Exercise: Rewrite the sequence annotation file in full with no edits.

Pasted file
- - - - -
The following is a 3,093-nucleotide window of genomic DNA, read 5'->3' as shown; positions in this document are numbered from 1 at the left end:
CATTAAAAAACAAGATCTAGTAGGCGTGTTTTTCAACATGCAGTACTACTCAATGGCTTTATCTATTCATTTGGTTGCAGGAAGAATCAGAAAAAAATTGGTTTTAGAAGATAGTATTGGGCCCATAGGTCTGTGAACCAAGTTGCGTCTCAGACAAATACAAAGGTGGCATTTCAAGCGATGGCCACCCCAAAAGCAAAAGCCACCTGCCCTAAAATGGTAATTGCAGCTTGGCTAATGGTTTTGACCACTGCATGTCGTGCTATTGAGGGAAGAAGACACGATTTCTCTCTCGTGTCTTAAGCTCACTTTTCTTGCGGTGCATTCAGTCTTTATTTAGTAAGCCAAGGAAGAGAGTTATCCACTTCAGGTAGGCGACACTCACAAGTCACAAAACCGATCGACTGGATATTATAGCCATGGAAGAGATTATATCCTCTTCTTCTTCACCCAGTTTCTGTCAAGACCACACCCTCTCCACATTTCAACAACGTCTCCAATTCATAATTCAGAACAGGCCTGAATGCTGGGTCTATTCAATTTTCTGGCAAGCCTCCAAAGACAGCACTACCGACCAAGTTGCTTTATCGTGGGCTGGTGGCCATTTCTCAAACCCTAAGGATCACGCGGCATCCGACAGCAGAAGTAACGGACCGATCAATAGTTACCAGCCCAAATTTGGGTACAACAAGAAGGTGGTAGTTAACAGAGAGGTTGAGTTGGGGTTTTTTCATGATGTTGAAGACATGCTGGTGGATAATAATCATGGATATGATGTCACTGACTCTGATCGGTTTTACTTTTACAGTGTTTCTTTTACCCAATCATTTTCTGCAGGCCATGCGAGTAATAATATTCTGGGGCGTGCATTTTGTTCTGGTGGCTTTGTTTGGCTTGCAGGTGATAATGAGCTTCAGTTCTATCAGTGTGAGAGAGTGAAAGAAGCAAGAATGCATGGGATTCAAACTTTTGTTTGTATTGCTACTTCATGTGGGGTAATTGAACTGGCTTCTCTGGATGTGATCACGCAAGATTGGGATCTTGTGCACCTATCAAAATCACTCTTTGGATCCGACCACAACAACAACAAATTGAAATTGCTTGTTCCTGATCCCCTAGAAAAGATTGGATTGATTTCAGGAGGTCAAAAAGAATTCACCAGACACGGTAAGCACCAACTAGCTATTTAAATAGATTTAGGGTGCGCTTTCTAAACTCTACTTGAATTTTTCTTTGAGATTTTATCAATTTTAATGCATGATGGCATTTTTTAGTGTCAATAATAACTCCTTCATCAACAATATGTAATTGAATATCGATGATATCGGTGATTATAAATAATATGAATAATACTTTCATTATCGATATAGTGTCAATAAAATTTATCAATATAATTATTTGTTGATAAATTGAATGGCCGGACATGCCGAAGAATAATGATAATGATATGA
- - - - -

The following is a 3,093-nucleotide window of genomic DNA, read 5'->3' as shown; positions in this document are numbered from 1 at the left end:
CATTAAAAAACAAGATCTAGTAGGCGTGTTTTTCAACATGCAGTACTACTCAATGGCTTTATCTATTCATTTGGTTGCAGGAAGAATCAGAAAAAAATTGGTTTTAGAAGATAGTATTGGGCCCATAGGTCTGTGAACCAAGTTGCGTCTCAGACAAATACAAAGGTGGCATTTCAAGCGATGGCCACCCCAAAAGCAAAAGCCACCTGCCCTAAAATGGTAATTGCAGCTTGGCTAATGGTTTTGACCACTGCATGTCGTGCTATTGAGGGAAGAAGACACGATTTCTCTCTCGTGTCTTAAGCTCACTTTTCTTGCGGTGCATTCAGTCTTTATTTAGTAAGCCAAGGAAGAGAGTTATCCACTTCAGGTAGGCGACACTCACAAGTCACAAAACCGATCGACTGGATATTATAGCCATGGAAGAGATTATATCCTCTTCTTCTTCACCCAGTTTCTGTCAAGACCACACCCTCTCCACATTTCAACAACGTCTCCAATTCATAATTCAGAACAGGCCTGAATGCTGGGTCTATTCAATTTTCTGGCAAGCCTCCAAAGACAGCACTACCGACCAAGTTGCTTTATCGTGGGCTGGTGGCCATTTCTCAAACCCTAAGGATCACGCGGCATCCGACAGCAGAAGTAACGGACCGATCAATAGTTACCAGCCCAAATTTGGGTACAACAAGAAGGTGGTAGTTAACAGAGAGGTTGAGTTGGGGTTTTTTCATGATGTTGAAGACATGCTGGTGGATAATAATCATGGATATGATGTCACTGACTCTGATCGGTTTTACTTTTACAGTGTTTCTTTTACCCAATCATTTTCTGCAGGCCATGCGAGTAATAATATTCTGGGGCGTGCATTTTGTTCTGGTGGCTTTGTTTGGCTTGCAGGTGATAATGAGCTTCAGTTCTATCAGTGTGAGAGAGTGAAAGAAGCAAGAATGCATGGGATTCAAACTTTTGTTTGTATTGCTACTTCATGTGGGGTAATTGAACTGGCTTCTCTGGATGTGATCACGCAAGATTGGGATCTTGTGCACCTATCAAAATCACTCTTTGGATCCGACCACAACAACAACAAATTGAAATTGCTTGTTCCTGATCCCCTAGAAAAGATTGGATTGATTTCAGGAGGTCAAAAAGAATTCACCAGACACGGTAAGCACCAACTAGCTATTTAAATAGATTTAGGGTGCGCTTTCTAAACTCTACTTGAATTTTTCTTTGAGATTTTATCAATTTTAATGCATGATGGCATTTTTTAGTGTCAATAATAACTCCTTCATCAACAATATGTAATTGAATATCGATGATATCGGTGATTATAAATAATATGAATAATACTTTCATTATCGATATAGTGTCAATAAAATTTATCAATATAATTATTTGTTGATAAATTGAATGGCCGGACATGCCGAAGAATAATGATAATGATATGA